In 1962 British Vogue sent their young star photographer David Bailey and his favourite model (and girlfriend) Jean Shrimpton to Manhattan, to shoot a fashion story. This being the start of the youthquake in culture that was to become a defining feature of the age, the story was part of a regular Vogue fashion item called Young Idea.
The cover line of the April issue in which it featured read, “Young Idea flies to New York by BOAC”, the first and only time, to my knowledge, an airline has been credited on its cover. The only explanation could be how exciting the idea of transatlantic travel still was at that time.
Bailey had only just begun to take fashion photos for the magazine, a graduation from the small, still pictures of clothes that he started with, but he had swiftly become one of Vogue’s most cherished contributors. He was demanding and talented, opinionated and imaginative, wild but with a seductive, irreverent charm that swept up many who met him. And this certainly applied to the staff of Vogue for whom the East End boy (along with his great mates Terence Donovan and Brian Duffy) represented a thrilling change from the more refined personalities of fashion photographers at that time.
Bailey wore his working-class credentials proudly, a badge of honour amid what he would often, and indeed still does, regard as the restrictions imposed by those he works for. Vogue with its then static poses and elegant ladies was the perfect place for his swagger to make its mark.
The famous “Young Idea Goes West” feature was shot mainly in black and white and, unusually, on 35mm, giving it the grainy quality of newsroom reportage that made it stand out. Instead of using a tripod, the camera was hand- held, allowing Bailey and the fashion team to dash around the city. This sense of movement was probably the most innovative element of the pictures, which contrasted with the perfect stillness of most of the fashion images of that time.
Although much fashion photography of the period took place in the controlled environs of a studio, a large number of shoots had already escaped. Hyde Park and houses in Mayfair were more often than not the backgrounds for Vogue stories but, that summer alone, the magazine featured fashion stories photographed on the streets and beaches of Spain and Portugal.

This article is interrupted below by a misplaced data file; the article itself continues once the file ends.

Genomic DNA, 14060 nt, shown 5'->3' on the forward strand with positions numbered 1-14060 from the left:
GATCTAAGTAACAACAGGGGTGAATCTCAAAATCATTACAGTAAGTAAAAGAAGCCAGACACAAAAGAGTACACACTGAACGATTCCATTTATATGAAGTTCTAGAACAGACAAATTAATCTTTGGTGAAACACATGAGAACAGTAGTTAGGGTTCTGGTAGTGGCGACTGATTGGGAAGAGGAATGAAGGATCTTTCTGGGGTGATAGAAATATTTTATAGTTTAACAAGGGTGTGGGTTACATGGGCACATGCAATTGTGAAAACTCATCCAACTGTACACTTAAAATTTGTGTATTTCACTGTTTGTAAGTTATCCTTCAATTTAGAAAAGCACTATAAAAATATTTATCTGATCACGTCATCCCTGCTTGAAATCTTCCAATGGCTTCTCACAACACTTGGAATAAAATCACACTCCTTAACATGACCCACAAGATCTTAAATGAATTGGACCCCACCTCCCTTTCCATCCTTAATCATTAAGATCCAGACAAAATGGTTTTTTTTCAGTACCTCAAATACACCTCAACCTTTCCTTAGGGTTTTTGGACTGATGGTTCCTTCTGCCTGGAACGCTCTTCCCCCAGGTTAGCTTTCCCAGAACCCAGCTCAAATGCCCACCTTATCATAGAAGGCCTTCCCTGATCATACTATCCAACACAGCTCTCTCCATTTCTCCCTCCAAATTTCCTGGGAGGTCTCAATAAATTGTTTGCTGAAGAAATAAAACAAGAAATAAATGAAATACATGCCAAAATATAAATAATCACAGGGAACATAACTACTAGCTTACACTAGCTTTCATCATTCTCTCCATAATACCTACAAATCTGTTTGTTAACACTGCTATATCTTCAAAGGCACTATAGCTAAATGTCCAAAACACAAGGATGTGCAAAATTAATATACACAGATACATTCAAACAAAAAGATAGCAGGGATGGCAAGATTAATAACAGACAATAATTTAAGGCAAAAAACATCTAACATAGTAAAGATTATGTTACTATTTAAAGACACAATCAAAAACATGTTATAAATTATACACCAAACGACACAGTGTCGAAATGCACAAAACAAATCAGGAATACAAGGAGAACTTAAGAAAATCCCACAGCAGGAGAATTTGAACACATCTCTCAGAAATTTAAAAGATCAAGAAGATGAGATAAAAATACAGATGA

The team’s trip to America was not a new idea in itself, but what was innovative was the combination of the loose reportage feeling of the pictures and the manner in which they were mixed in with shots of everyday New Yorkers. Everyday was not something Vogue did. “Newest excitement on New York streets is, oddly, public telephone booths,” trumpets the writing that accompanies shots of Shrimpton emerging from these booths in simple box-jack- eted suits with her hair styled into the flick-up of the period.
“Jean’s gear consisted of four suitcases of clothes with young price tags… and a mini- mum of make-up,” we are told, adding that she was also accompanied by her “neurosis bear”, a teddy that features in most of the shots and adds a humour but also an innocence to them.
Of course, it was also the relationship between the lead players that brought a unique touch to the story and it was this mixture of innocence and knowingness that was one of the strengths of the Bailey/Shrimpton partnership, at least in the pages of the magazine. Bailey captured the girl behind the clothes (something he was always interested in achieving) and when he photographed Shrimpton you could see the beautiful 18-year-old rather than a cool, lofty model, the standard portrayal of most fashion models until that time. It was a love affair that captured the zeitgeist with its mixture of Home Counties beauty and rebel cockney photographer.
Such was the impact of the shoot that only two years later a young documentary-maker called Dick Fontaine made a film about the trip for the current affairs series World in Action. This forerunner of We’ll Take Manhattan entitled The Face on the Cover followed the experience of the two young stars when they travelled across the Atlantic, but also took a look at the general workings of the London fashion world with its coldly demanding model agencies and unap- proachable fashion editors.
The fact that this Vogue story was deemed interesting enough for a TV documentary shows that even by the mid- 60s, the importance of what was happening was recognised at the time. It instantly gave personalities and images iconic status and acknowledged that the changes in fashion, life- style, sexual mores and art were more meaningful than a passing fad.
Today the photographs Bailey took of Shrimpton are still some of the most referenced images by young photographers and certainly by fashion designers, who are continually inspired by their chic and youthful cool. It’s not the kitten heel, A-line skirts or swing coats that they want to emulate but the exhilaration of that moment, when everything had started to be possible and Bailey and Shrimpton appeared to have it all.
We’ll Take Manhattan is on tonight at 9:00pm on BBC4
This is an edited version of an article from the issue of Radio Times magazine published 17 January